George Bernard Shaw once said, “England and America are two countries separated by the same language.” (Yes, people, it is Shaw that said it, not Winston Churchill.)
Thanks to my travels through Scotland, England and Wales with my British friends, I speak fluent British. But even so I experience the occasional word that completely stumps me, such as “skew-wiff” (out of alignment) or “cagoule” (a thin, waterproof jacket) and I have to ask for an explanation.
I fared better in Canada, thanks to the kind people of Vancouver, Calgary, Banff, Halifax and Charlottetown who didn’t mind my questions. As far as I’ve discovered, Canadian English seems a lot closer to American English, but I still ran into trouble with “chesterfield” (sofa), “donair” (a type of sandwich) and “poutine” (french fries with cheese and gravy, a.k.a. 10 hours spent at the gym working it off).
About the differences between Australian English and American English, I can only guess, since I haven’t visited Australia yet (working on it) and my knowledge of Australian English mostly comes from novels. Does watching Hugh Jackman, Nicole Kidman and Eric Bana on TV count?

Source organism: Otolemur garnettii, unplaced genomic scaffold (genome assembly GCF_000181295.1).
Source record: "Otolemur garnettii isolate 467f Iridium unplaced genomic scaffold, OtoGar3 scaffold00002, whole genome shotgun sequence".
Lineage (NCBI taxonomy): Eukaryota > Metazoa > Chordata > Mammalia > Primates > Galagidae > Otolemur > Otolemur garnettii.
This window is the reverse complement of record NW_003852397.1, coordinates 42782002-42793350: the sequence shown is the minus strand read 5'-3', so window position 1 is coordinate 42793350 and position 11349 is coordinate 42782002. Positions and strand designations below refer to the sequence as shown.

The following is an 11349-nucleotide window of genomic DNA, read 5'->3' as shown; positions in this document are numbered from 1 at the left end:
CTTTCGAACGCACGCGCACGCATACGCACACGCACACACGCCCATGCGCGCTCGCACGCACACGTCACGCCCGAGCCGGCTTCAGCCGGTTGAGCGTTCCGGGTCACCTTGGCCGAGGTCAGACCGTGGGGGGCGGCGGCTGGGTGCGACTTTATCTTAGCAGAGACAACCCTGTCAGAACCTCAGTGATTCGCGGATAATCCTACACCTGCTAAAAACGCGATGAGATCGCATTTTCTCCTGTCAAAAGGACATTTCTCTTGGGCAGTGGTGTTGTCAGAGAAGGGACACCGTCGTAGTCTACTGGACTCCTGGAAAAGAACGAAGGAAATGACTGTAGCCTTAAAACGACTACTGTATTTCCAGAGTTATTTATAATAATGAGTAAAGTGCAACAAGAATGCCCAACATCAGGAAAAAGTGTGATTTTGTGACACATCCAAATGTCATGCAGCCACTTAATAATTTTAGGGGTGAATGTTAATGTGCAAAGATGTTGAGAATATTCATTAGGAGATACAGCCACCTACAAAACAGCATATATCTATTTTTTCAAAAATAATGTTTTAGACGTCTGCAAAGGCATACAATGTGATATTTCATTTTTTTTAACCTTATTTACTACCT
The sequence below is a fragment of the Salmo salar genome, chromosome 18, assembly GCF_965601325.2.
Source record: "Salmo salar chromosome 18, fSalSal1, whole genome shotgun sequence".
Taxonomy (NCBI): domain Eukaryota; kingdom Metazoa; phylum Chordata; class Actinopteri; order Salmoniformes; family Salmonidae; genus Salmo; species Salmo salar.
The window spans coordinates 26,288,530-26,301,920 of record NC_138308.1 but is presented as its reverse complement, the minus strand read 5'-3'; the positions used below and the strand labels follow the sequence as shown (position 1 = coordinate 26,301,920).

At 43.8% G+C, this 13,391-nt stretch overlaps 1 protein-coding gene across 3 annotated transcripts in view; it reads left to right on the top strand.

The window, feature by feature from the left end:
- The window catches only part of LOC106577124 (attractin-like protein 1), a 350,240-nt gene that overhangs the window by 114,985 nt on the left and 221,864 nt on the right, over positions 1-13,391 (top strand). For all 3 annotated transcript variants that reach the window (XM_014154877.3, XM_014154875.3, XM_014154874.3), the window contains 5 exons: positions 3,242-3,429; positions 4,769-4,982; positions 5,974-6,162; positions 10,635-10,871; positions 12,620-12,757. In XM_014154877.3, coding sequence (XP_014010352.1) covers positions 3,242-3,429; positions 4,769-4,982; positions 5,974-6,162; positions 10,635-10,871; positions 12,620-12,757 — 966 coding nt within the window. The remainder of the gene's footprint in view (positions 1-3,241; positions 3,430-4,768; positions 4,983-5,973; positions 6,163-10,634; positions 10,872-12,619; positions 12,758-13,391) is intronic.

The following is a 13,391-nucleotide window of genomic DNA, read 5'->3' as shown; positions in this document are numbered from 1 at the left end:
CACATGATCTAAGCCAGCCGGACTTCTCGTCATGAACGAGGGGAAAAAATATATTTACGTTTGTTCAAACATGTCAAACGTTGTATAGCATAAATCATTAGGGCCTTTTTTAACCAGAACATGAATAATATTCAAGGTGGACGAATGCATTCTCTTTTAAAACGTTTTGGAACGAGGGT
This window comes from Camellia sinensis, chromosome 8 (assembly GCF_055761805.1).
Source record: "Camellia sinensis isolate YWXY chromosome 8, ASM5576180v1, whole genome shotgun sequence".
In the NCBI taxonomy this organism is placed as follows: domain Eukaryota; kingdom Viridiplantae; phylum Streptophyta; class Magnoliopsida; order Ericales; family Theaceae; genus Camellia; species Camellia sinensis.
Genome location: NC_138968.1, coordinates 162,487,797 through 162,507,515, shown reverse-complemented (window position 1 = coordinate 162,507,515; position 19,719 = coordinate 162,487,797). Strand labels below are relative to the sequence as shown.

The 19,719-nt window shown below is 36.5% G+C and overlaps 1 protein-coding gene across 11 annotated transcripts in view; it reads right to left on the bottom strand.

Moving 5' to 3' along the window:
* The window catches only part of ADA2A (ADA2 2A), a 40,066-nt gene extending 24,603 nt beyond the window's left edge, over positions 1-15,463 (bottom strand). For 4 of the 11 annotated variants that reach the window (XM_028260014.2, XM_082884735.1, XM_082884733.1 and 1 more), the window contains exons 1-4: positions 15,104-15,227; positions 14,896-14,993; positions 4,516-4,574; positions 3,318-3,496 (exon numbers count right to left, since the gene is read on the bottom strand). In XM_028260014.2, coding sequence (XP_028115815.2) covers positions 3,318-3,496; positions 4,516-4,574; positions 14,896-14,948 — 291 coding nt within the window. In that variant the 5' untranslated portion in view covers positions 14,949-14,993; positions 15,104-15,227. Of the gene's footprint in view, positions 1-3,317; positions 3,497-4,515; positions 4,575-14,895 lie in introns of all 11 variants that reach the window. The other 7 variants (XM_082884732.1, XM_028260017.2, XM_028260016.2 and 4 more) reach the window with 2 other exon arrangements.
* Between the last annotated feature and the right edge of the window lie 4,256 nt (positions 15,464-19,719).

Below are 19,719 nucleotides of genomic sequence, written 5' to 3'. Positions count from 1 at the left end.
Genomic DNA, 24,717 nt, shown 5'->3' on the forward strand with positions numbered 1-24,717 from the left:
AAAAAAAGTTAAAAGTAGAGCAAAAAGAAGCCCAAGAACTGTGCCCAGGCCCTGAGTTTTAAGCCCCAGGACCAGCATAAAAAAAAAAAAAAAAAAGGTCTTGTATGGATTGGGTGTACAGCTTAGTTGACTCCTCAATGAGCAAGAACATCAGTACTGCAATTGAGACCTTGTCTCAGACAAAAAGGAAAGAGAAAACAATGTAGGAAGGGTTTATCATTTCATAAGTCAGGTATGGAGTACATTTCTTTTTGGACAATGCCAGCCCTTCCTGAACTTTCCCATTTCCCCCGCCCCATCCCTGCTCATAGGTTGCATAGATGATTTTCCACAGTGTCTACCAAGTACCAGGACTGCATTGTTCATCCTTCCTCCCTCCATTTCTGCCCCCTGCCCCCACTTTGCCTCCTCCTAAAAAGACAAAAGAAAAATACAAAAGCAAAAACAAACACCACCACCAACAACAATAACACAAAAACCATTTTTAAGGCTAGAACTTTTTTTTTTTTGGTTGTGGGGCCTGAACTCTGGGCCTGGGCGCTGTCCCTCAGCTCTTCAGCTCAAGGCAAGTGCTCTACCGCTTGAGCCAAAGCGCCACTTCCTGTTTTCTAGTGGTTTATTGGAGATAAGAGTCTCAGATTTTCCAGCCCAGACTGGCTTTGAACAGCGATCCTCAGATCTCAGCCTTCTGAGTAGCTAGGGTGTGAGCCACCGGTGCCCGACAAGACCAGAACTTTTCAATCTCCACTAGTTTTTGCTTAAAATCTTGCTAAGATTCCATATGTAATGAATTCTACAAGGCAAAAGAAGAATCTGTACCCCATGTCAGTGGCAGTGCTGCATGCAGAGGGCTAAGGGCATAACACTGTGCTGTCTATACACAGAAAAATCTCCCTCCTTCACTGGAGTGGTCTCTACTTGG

So here’s my idea: Maybe we could combine Canadian English, American English, Australian English and British English into one form, the Canamerausbrit language. Everybody would be able to understand everybody, and nobody would get confused when they were writing or speaking this common language.
But then again, maybe not. We’d have to change traffic signs, textbooks, newspapers, magazines, blogs, Web sites, snail mail, e-mail, text messaging, books, advertisements, TV broadcasts and much more. Too much hassle. Oh, well.
Besides, part of the fun of traveling is discovering what’s the same and what’s different, including the language. The other parts are the wondrous sights you see and the memorable people you meet.